June Reading Group Selection

b58c6e506627db697212f79ab98ad3eePOSTPONED: MEETING JULY 2nd 7 PM

 

Book Beat’s Reading Group selection for June is Memoirs of a Shy Pornographer by Kenneth Patchen. The Reading Group will meet Wednesday, July 02 at 7pm in the Goldfish Teahouse (117 W 4th St #101, downtown Royal Oak, MI 48067). Books are discounted 15% at Book Beat. All are welcome!

“The world of Kenneth Patchen is complex with its own fantastic system. Readers come back with a dazed sort of look shining on their faces and have never been the same since.”- The New York Times Book Review

In this brilliant and funny satire-by-hallucination, Kenneth Patchen peeps up the skirts of our hypocritical “civilization.” Alfred Budd, born in Bivalve, New Jersey, in 1905, is a sometime pornographer, occasional private investigator, and full-time innocent. Budd travels like a 1930’s Candid through a looking-glass America, finds true love, discovers that it is “wonderful to be free and happy, and have money,” and then is called to God: “Now I’ll try to tell you something about the other world. In the first place- and this was pretty hard for me to get used to- there isn’t any ground. It’s amazing what a speed you can work up after you’ve fallen a couple thousand miles. If I open a wing now, I thought, it’ll just get torn off. (I forgot to say that you fall upwards. In heaven they have a saying: Anything that goes up, must come up.)”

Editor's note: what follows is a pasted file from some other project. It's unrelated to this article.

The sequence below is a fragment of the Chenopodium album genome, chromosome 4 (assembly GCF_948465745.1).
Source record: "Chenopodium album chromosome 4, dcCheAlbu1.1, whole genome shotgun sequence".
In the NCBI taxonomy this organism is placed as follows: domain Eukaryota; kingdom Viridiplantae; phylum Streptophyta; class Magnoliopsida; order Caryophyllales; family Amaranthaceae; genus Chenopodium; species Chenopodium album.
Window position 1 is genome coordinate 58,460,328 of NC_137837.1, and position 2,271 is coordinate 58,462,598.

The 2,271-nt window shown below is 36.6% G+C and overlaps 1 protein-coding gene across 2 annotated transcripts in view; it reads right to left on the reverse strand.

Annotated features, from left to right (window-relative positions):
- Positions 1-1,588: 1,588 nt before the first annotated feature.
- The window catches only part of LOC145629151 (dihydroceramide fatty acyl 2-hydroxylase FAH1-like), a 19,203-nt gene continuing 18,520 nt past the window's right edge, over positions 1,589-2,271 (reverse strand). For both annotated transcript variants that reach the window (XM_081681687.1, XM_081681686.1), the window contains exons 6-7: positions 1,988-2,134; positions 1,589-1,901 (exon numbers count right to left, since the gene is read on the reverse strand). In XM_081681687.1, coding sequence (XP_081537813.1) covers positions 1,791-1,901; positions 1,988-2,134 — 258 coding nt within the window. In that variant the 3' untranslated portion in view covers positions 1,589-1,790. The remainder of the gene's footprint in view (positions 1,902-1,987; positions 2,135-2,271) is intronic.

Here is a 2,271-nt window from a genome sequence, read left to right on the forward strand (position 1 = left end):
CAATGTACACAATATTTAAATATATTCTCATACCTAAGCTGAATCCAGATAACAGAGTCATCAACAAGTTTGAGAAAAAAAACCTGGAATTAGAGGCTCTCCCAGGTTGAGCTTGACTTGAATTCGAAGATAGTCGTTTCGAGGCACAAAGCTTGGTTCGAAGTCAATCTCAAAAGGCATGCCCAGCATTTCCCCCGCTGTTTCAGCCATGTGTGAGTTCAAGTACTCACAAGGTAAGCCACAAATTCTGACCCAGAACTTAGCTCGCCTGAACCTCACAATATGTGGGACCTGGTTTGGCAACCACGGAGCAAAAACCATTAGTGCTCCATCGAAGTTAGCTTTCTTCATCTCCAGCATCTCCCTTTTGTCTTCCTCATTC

“Like the Wonder Books of old, every page contains some new marvel.”- Henry Miller

Kenneth Patchen (1911-1972) was a poet and novelist. Born the son of a steelworker in Niles, Ohio, Patchen suffered an early tragedy when his younger sister Kathleen was struck and killed by a car in 1926. Writing in a style which, like the poetry of Langston Hughes and Kenneth Rexroth, was often referred to as “jazz poetry,” Patchen struck up a publishing relationship and friendship with James Laughlin, the original publisher of New Directions, in 1936. After an automobile accident left him with a spinal injury, Patchen continued to work despite lifelong pain. He influenced younger poets like Allen Ginsberg and collaborated with the music artists John Cage and Charles Mingus.

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